• broomstick – A skirt or dress that is characterized by numerous pleats and crinkled material.

• Buckram – Strong, heavy woven fabric used for stiffening baseball cap brims, drapery and handbags. Sometimes referred to as a form of interfacing.

• Butting – Bringing two edges of fabric together so they touch, but do not overlap.

• Buttonholes – A slit in the fabric that is bound by thread to allow a button to pass through for closing a garment. Buttonholes are mostly made by machine these days, but some people still prefer to make them by hand, using a special buttonhole stitch.

C

• Camisole – A short, sleeveless garment for women.

• Camp pockets – Pockets that are sewn to the outside of the garment, usually squared off and characterized by seaming.

• Cap sleeve – A small, short sleeve which sits on the shoulder, either forming a stiff cap or falling on to the arm to provide minimal coverage.

• Capri pants – Fairly straight-cut pants, tapered to the mid-calf.

• Cardigan jacket – A usually collarless sweater or jacket that opens the full length of the center front.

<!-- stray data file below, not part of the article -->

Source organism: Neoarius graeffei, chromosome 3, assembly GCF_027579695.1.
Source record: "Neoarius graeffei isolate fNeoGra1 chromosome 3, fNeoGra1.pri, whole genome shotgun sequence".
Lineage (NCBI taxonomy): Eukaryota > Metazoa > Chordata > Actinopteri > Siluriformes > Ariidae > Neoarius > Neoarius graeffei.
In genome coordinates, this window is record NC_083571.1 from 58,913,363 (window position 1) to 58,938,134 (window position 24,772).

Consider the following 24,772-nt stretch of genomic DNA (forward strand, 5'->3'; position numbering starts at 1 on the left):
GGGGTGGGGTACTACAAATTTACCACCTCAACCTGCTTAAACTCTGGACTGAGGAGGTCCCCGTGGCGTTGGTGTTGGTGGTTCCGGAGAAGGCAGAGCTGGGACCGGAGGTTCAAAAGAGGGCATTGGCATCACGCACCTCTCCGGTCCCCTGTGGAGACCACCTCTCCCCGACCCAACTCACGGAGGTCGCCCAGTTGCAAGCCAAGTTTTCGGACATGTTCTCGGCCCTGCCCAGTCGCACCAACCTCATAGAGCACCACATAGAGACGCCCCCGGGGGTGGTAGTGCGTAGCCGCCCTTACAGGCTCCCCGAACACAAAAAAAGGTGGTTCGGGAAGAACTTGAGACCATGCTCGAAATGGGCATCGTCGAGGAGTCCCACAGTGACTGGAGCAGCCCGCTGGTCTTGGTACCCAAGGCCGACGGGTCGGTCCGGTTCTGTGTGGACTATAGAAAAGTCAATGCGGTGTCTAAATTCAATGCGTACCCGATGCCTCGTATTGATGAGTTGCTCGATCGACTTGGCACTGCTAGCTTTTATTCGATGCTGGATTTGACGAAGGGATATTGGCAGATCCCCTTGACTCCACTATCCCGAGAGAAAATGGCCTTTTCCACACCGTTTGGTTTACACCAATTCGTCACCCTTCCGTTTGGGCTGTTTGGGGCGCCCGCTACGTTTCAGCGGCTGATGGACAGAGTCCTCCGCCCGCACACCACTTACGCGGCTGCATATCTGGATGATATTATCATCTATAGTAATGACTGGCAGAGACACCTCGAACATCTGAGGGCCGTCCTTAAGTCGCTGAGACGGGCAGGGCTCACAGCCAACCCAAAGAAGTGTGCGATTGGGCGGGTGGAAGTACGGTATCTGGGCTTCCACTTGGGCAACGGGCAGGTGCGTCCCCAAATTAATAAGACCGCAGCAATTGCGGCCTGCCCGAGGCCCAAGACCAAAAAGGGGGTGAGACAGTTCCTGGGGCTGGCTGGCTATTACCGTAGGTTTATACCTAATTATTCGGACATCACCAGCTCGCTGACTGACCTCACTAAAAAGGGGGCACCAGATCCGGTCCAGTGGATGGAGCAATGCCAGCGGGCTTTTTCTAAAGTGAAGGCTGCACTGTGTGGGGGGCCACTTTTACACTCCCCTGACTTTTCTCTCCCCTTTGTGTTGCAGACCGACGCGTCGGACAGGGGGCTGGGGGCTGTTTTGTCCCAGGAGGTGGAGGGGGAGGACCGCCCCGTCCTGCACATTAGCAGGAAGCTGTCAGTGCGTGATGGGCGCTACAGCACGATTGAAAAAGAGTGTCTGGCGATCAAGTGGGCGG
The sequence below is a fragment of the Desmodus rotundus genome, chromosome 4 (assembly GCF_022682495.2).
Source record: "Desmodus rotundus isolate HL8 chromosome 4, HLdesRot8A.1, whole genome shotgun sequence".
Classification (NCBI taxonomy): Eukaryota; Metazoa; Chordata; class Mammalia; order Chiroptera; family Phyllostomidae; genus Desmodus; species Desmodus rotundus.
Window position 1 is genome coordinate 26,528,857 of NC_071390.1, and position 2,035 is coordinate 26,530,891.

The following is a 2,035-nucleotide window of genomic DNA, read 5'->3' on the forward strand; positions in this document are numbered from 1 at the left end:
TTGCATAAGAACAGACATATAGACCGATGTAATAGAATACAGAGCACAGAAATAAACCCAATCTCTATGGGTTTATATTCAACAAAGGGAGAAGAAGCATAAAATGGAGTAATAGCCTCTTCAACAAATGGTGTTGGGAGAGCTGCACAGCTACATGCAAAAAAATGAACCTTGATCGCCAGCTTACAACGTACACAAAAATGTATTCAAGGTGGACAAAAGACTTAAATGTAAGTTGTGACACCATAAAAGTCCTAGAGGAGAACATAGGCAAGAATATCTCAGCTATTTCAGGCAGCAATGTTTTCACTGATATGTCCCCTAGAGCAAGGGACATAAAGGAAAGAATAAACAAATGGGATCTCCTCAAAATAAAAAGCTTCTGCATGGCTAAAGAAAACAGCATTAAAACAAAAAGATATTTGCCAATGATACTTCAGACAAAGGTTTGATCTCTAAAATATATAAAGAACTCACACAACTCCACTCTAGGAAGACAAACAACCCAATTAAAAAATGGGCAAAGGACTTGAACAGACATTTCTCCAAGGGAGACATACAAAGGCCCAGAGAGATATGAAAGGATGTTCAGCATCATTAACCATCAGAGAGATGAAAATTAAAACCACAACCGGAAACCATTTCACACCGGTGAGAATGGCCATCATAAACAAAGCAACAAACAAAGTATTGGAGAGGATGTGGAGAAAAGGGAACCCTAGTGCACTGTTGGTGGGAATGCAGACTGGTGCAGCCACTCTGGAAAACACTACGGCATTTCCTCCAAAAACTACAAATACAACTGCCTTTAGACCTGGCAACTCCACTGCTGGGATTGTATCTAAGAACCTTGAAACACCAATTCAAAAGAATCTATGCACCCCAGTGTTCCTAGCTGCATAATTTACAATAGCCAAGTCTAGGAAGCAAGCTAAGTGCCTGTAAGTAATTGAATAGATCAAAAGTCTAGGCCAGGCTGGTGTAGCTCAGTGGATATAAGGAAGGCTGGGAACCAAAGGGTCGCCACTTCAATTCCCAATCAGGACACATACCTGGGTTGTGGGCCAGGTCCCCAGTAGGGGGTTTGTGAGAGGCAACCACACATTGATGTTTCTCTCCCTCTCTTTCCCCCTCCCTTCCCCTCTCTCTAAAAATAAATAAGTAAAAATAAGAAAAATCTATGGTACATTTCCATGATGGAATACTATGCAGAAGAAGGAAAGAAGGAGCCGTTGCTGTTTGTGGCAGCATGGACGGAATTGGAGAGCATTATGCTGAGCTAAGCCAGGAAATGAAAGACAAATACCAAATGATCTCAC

• Cargo – Characterized by sporting a large pocket usually with a flap and a pleat.

• Carpenter pants/shorts – Five-pocket pants characterized by a “hammer holder,” a stretch of material connecting the outside seam to the back pocket.

• Casing – A fabric envelope for encasing elastic, or a drawstring, usually along a waistline, cuff, or hemline. Bias seam binding can be used as a casing or the fabric at the end of the waistline or hemline can be folded over and sewn to create a casing.

• Cathedral train – (Also known as a monarch train); a cascading train extending six to eight feet behind the gown, for the most formal weddings.

• Chapel train – The most popular of all train lengths, it flows from three to four feet behind the gown.

• Chemise/skimmer – Simply a straight un-belted dress with varying sleeves and length.

• Clip (curve) – Small scissor cuts are clipped into a sewn curve in order to have it lay flat and not bunch up when the project or garment is done. Clips must be made not to go beyond the sewn edge or a hole is created on the project when it is turned to its right side.